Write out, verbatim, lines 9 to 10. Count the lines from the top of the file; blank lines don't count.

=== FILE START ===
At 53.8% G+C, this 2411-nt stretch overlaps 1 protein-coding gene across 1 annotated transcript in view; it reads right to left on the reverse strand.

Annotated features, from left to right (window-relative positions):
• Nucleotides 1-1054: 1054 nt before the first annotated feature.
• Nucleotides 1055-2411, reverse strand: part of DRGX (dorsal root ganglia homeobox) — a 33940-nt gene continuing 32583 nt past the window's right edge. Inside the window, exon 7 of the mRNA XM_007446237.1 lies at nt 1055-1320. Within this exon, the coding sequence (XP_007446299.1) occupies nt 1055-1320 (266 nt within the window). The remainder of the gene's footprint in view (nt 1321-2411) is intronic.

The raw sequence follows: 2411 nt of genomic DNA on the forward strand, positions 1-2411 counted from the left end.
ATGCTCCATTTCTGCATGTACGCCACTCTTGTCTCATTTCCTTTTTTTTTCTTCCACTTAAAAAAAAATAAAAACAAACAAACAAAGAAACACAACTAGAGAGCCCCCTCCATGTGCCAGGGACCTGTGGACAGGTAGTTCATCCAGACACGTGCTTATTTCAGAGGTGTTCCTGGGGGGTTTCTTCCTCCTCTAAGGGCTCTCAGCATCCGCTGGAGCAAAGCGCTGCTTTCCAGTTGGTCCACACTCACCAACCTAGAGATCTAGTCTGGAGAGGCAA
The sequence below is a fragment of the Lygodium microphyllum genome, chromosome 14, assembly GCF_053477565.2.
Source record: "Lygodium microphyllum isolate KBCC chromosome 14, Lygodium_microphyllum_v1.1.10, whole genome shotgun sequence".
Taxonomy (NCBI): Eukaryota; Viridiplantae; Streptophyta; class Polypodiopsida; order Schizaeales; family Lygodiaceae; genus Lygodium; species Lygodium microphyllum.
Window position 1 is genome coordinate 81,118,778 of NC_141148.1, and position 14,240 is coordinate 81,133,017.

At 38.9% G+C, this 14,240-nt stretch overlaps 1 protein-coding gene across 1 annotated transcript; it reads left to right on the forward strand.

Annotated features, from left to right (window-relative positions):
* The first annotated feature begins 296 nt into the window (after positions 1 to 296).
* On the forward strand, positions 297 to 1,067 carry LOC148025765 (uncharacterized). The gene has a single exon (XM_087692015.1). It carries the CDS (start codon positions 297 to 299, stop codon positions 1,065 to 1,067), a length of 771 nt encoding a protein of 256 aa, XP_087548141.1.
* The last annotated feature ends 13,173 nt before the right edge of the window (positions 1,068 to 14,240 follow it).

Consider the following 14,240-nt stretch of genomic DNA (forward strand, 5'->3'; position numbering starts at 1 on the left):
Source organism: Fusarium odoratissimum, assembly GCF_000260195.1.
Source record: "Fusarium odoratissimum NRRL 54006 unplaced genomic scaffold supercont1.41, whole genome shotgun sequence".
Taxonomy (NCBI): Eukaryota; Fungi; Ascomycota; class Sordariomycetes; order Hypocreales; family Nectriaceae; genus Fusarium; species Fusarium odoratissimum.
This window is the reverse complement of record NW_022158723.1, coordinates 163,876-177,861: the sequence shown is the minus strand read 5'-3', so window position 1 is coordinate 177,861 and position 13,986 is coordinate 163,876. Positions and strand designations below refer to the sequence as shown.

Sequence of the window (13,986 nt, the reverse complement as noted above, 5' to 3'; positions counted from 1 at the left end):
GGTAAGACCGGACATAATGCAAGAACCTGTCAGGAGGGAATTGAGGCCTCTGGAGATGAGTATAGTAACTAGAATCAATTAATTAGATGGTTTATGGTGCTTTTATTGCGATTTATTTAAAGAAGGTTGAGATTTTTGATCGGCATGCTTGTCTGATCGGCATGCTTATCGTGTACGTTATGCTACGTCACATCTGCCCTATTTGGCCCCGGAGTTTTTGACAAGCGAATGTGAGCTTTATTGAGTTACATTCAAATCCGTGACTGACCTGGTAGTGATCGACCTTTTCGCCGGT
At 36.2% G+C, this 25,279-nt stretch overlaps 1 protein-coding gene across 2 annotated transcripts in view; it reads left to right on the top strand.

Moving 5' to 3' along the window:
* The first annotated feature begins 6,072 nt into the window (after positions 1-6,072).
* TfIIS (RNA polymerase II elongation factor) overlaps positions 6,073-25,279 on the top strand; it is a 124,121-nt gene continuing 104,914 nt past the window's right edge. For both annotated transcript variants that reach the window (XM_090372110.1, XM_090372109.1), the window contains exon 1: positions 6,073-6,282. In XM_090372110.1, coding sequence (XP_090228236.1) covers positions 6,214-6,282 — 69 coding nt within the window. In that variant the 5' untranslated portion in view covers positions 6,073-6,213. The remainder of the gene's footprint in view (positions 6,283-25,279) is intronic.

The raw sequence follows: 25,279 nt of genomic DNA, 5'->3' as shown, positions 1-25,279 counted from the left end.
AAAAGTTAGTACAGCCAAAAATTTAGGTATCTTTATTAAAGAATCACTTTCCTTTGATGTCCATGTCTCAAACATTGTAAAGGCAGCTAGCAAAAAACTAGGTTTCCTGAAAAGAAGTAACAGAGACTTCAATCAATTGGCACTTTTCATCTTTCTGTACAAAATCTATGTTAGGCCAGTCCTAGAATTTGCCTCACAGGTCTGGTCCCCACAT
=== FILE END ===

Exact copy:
Taxonomy (NCBI): Eukaryota; Viridiplantae; Streptophyta; class Polypodiopsida; order Schizaeales; family Lygodiaceae; genus Lygodium; species Lygodium microphyllum.
Window position 1 is genome coordinate 81,118,778 of NC_141148.1, and position 14,240 is coordinate 81,133,017.